- Publisher: Ubisoft
- Developer: Ivory Tower, Reflections
- Format: Xbox 360, PC, PS4 (version tested), Xbox One
- Release: Out now
Early on in The Crew, the grand vision of developers Ivory Tower and Reflections becomes clear. It's during the pre-rendered intro, in fact, as throaty, V8-powered cars tear through New York, the streets teeming with pedestrians and vehicles.
After an extended chase across a grab bag of recognisable US locales, the camera pans back to reveal four players forming a crew, just as another quartet does the same on a nearby road. Then the camera pulls out again to take in a whole city's worth of drivers going about their business, and then once more to show the entirety of North America riddled with dozens of street-racing gangs. It's a pitch for the greatest open-world driving game ever conceived, but much of that promise is systematically dismantled once you begin to play.
While it's true that you share a single world with everyone who made the same format choice, you'll only observe them in sharded groups of up to eight at any one time, plucked from those in your immediate vicinity. That's three more than Need For Speed: Rivals managed, but it still undermines the sense that the world is bustling with other players, much less crews. More frustratingly, while we occasionally find ourselves driving alongside seven other humans, it's more usually two or three, and sometimes none at all.
When you do find other players, however, forming a crew proves painless. You can bring up a roster of those in your session by clicking the right stick at any time and invite them into your gang, and most story missions can be played in co-op. If you're not currently in a group, choosing the quick co-op option will notify every player in your session and form a new crew, not just a one-off group, from everyone who accepts.
It's easy to leave a crew once a mission is over, even if you'll have to discover the knack through trial and error, but it's a little irritating to have to go through the process each time you find yourself partnered up with a player you'd rather not spend any more time with.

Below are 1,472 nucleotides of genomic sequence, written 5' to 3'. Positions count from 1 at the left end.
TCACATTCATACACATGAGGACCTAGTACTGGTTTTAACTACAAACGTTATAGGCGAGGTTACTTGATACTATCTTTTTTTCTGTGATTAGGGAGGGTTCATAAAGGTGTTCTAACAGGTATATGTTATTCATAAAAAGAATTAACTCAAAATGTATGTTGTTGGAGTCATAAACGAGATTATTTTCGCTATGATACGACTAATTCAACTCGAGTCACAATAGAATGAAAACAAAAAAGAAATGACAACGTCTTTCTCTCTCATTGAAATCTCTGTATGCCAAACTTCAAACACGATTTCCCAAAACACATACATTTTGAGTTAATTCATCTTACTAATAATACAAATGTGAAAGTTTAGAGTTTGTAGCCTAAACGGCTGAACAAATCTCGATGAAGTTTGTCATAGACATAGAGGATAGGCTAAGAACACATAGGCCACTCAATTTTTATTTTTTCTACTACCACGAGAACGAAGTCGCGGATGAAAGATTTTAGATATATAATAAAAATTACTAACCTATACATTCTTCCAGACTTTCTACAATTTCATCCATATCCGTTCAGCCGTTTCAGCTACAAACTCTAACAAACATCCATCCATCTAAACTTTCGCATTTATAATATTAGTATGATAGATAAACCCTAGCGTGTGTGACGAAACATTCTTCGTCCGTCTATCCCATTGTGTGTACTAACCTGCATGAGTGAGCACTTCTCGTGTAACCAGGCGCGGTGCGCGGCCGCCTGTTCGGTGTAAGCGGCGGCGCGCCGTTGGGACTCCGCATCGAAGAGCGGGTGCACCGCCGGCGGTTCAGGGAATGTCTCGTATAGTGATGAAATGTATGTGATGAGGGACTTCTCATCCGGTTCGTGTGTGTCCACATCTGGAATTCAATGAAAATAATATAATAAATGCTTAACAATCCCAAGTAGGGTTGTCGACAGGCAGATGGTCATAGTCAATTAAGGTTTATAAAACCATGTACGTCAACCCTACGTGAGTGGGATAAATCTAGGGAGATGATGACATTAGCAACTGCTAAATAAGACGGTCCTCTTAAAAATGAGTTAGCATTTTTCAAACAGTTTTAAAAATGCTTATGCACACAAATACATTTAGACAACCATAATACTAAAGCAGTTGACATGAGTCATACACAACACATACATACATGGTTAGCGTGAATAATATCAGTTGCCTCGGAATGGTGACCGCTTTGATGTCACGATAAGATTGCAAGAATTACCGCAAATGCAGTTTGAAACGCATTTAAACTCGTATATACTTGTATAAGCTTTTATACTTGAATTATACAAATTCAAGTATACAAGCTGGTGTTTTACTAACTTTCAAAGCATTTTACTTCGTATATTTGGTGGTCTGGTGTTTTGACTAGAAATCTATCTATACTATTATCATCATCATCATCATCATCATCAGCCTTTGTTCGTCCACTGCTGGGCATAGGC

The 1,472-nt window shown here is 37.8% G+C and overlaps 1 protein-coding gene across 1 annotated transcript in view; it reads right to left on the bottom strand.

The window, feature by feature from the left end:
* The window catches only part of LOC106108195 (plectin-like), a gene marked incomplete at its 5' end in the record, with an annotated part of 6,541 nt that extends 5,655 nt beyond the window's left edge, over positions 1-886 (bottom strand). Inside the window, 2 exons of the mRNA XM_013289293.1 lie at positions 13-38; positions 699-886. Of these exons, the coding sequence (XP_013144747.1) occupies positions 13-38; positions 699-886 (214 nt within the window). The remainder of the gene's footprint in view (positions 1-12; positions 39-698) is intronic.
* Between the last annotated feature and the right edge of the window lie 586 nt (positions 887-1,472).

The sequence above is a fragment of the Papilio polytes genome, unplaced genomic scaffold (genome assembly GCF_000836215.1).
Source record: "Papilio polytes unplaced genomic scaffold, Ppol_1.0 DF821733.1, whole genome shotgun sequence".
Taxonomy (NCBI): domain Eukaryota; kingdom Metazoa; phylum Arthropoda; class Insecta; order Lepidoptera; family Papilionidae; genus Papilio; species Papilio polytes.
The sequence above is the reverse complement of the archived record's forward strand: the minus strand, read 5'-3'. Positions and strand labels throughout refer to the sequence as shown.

Still, while you're bound together, any unlocked missions can be started by everyone in the group, regardless of where they are on the map, and when you're playing with a good bunch of players, it proves an excellent feature.
You'll want as much backup as possible if you're going to trudge through the uninspired, frustrating story sections. The Crew's plot is a collection of clichés delivered with less nuance than even a Fast & Furious movie, and the missions themselves will leave you nonplussed.
Of the various event types, racing fares the least badly, proving for the most part inoffensively lacklustre even as you wrestle with the staggering rubber-banding and unrealistic cornering abilities of your opponents, which puts you at a clear disadvantage. You have to place first in every event, too, and failing to achieve this won't even net you a smattering of consolation experience points or car parts; the race ends simply, and unceremoniously, as soon as the lead car screams across the finish line.
Playing co-operatively with other drivers shifts the odds in your favour, since only one of you needs to win in order for everyone to get through. The setup works well, allowing more experienced drivers to help newer players beat mission objectives that are just beyond the reach of their vehicles' abilities, and organised crews can even work together to run interference on AI racers while a designated driver takes the chequered flag.
Almost any excessively steep challenge encountered can be circumvented in this way, and some by levelling up your car through replaying earlier missions, tackling PvP events, or attempting the various short challenges that pepper the map. Entered automatically once you pass through a set of floating blue starting gates, challenges take in a variety of driving disciplines, including the likes of slaloms and high-speed tests, DriveClub-style line holding and more unusual activities such as hill climbs that require you to power up difficult terrain as quickly as possible.
But grinding won't soften the blow of the missions that require you to step out of your levelled-up car and into a loaned vehicle, several of which provide some of the most egregious difficulty spikes we've ever encountered in racing games.